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Technical Brief  > Green in Practice 105 - Whole Building Design
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What is Whole Building Design and Why is it Important?

Whole Building Design is a design process that views the building as a system, rather than a collection of components. The latter perspective limits significantly how sustainable a design can be, as it really only allows for a process of substituting “green” features for conventional ones.

On the other hand, viewing the building as a system allows full integration of decision making. Besides the fact that this approach gets better performance out of a building overall, it is also the best way to avoid unnecessary costs. National research indicates that a sustainable design approach should not add more than 2% to the cost of a building, and may incur none if done thoughtfully. Research also indicates that the sooner sustainability is introduced into a project, the more likely it can be achieved cost-effectively. This cost-control is directly attributable to using a systems approach to the design. Opportunities for combining functions and multiplying the benefits achieved from a single strategy are much more available with this approach.

This CMU elevator shaft at the LEED Silver-rated Merrill Hall at the University of Washington, serves as a natural ventilation stack.
How is it Accomplished?
What is the Benefit of Concrete in Whole Building Design?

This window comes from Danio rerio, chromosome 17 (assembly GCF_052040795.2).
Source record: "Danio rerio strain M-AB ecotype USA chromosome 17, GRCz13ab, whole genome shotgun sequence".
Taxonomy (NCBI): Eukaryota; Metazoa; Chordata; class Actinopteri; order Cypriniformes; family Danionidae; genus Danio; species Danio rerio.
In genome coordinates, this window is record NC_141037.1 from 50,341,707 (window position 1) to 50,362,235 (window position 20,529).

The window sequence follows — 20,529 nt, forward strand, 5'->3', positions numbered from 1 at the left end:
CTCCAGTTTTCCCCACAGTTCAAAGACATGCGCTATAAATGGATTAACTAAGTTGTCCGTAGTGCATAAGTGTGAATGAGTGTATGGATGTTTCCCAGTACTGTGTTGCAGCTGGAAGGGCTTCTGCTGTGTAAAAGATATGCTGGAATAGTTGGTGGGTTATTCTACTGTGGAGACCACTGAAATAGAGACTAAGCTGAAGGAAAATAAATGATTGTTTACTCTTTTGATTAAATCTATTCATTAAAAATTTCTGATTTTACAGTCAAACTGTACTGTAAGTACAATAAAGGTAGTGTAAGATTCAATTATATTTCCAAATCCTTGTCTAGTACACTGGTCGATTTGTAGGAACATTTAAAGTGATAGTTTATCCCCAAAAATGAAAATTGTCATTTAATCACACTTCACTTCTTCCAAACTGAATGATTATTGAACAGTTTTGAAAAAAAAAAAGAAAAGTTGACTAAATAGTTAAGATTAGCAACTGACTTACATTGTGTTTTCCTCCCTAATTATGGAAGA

Concrete is a versatile material that can be used to provide many sustainable building benefits by functioning as thermal mass, acoustical barrier, durable structure. Looking at ways to combine the functions concrete is performing for a building is a way to do more with less. For example, from a wholistic point of view, a structural shaft produced from concrete material (such as CMUs) might be viewed as ventilation shaft, a light well, and a means of controlling temperature. Besides providing integrated performance, this strategy saves money because it reduces the need for equipment.

Whole Building Design requires a commitment on the part of the owner and design team to an interdisciplinary approach. Check-ins along the design path and during construction at regular intervals assures follow-through to this commitment. Design and construction contracts should reflect the project’s commitment to whole building design.

Whole Building Design generally means investing in design activities that increase the opportunity for integrated solutions, with an eye to better performance and life cycle savings. Integrated design activities generally include an eco-charette, life-cycle analysis, and modeling, testing, and evaluation studies.

Interdisciplinary teams use green design workshops, or eco-charrettes, to look at ways to integrate and optimize their design early in the process.

Eco-Charettes are planning workshops that ideally occur early on in a project (no later than the schematic phase). They are the first step in an interdisciplinary design process and should include owner representatives, design consultants, and end users. The length of the workshop varies with project size, budget, and other factors; however the agenda should include time for education of the parties, goal setting, strategic brainstorming, and prioritization. There are now some software programs (for example Energy Scheming) that can be used at charettes to provide immediate feedback on energy saving concepts put forth at eco-charettes.

In addition, eco-charettes are a good opportunity to evaluate the project’s ability to meet green building standards. If the project is a LEED project (see more on LEED below), a preliminary LEED Scorecard can be developed. Typically, the results include a number of credits that are eliminated, a number of credits that should be explored, and a number of credits that should definitely be aimed for.